8 New Digital Etiquette Rules for 2020

Envelope Shape Bokeh Backdrop

Victoria Turk, an editor at Wired UK and the author of a new book, “Kill Reply All: A Modern Guide to Online Etiquette, From Social Media to Work to Love” (Plume, out now). She covers proper digital manners, from emailing co-workers at night to leaving lengthy voicemails.

Punctuation can put you in the dog house

Adding punctuation especially in text messages, makes it seem like you’re doing it for emphasis, which can come off as angry.

Reconsider replying all

We all know why you shouldn't do this.

Email is not an instant messenger

Thanks to smartphones, eager emailers have come to expect near-instantaneous responses. If you need a quick answer, Turk suggests using a different medium, such as a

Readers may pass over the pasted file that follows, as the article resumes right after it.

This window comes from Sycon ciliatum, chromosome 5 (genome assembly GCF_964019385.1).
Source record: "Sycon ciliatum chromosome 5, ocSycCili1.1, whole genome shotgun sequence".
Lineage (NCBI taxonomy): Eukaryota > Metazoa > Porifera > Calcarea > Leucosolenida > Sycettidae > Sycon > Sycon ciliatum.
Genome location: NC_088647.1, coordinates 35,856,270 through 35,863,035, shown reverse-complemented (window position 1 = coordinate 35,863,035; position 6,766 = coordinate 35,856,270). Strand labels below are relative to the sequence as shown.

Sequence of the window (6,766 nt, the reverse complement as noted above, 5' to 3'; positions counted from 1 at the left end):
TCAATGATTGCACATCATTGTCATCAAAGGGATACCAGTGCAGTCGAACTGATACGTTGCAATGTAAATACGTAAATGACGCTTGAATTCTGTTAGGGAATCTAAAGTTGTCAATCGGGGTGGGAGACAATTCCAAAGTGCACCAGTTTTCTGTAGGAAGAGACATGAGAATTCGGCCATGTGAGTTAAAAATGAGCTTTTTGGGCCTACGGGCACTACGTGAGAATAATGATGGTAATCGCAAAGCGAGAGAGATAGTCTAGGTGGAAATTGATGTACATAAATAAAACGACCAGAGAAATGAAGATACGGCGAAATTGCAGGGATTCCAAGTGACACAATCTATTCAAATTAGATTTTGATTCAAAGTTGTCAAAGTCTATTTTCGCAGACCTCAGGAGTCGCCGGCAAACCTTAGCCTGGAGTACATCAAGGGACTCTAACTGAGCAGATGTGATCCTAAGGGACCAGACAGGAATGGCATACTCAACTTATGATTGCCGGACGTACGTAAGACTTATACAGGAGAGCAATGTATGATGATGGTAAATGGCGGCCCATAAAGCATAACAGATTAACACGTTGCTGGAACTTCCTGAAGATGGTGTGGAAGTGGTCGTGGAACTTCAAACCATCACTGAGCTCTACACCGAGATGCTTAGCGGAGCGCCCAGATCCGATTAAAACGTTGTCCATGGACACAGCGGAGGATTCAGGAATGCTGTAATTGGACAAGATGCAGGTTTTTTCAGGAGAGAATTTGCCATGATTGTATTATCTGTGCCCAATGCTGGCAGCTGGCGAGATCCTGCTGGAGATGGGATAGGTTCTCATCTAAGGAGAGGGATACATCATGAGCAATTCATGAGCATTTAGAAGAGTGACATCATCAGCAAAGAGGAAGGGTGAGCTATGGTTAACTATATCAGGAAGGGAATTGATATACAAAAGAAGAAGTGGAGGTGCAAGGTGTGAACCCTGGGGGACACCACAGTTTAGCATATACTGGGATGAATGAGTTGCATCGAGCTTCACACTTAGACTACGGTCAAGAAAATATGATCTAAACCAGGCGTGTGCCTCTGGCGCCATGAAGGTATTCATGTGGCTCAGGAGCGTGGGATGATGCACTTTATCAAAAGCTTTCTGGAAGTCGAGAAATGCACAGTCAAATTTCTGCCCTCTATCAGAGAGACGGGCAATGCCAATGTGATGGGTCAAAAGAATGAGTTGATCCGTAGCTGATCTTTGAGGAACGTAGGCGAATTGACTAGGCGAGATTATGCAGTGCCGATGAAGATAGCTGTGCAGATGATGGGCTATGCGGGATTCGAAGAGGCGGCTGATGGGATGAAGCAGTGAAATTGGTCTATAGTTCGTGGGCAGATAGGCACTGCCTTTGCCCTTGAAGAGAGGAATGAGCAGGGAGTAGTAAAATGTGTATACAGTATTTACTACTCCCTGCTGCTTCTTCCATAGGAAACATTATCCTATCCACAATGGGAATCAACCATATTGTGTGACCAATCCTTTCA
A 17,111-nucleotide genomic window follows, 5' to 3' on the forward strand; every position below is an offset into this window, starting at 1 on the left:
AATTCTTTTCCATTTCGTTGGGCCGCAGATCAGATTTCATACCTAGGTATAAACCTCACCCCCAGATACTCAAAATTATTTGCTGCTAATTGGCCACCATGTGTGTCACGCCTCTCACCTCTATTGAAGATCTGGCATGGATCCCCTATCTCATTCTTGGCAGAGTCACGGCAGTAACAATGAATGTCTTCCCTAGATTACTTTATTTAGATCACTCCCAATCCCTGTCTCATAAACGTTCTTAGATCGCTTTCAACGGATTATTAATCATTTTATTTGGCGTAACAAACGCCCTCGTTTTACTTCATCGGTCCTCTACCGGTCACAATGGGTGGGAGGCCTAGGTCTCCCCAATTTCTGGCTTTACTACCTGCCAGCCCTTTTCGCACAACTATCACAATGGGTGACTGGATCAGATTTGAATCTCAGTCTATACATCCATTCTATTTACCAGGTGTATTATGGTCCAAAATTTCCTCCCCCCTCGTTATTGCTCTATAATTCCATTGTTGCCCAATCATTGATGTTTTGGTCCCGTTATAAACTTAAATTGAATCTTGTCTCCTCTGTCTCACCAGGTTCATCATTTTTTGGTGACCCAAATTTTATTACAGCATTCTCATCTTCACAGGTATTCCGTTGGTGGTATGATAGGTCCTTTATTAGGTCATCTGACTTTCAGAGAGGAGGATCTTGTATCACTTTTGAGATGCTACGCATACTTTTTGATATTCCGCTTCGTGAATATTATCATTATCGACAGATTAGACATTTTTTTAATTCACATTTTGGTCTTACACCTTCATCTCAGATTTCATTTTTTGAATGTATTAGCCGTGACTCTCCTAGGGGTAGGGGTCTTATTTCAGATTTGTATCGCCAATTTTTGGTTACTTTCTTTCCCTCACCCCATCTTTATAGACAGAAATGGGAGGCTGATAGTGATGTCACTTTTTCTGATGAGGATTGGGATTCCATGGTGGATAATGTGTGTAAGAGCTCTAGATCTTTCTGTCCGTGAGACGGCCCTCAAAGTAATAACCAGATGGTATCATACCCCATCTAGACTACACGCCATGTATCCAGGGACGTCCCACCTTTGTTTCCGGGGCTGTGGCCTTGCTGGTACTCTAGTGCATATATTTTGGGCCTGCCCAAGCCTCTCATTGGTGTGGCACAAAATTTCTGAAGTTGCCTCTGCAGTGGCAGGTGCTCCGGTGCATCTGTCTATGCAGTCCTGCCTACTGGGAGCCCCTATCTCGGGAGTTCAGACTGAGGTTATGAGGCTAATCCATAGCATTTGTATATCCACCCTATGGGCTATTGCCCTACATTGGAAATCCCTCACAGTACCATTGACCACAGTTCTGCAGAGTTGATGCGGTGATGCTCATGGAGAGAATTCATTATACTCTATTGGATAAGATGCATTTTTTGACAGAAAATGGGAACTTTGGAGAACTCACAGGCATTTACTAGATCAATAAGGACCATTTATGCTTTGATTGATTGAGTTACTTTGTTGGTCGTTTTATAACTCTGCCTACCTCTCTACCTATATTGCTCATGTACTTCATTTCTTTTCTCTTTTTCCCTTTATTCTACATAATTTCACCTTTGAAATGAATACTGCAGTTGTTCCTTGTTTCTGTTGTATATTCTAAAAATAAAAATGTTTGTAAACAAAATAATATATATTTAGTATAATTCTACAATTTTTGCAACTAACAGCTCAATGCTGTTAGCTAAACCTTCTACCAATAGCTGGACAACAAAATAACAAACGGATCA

Respect downtime

Your co-workers probably can’t help but check their email after hours — which is why you shouldn’t bother them. “If you wouldn’t expect someone to come into the office to do their job at that time, why are you expecting them to do it at home?” asks Turk.

Emojis and exclamation points are good, in moderation

Exclamation points and emojis are useful, even in work emails. But don’t go overboard, or you’ll come across as silly.

Never, ever leave a voicemail

“There’s absolutely no purpose for voicemails in the modern age,” (We are shocked too) says Turk. If you call someone and they don’t pick up, she says consider dropping an email or a text instead.

Schedule all calls, even with your friends

Forget the surprise phone call — Turk says in this day and age, it’s downright rude. “When you receive a phone call you’re not expecting, it throws you off guard,” she says. “It’s almost intrusive.” Instead, embrace a simple two-step process of shooting off a quick check-in text before you dial.

Don’t read and ignore

Make sure to follow through is a message needs a response. The sender will not know if you saw and understood the message if you never respond.

Source:NY Post

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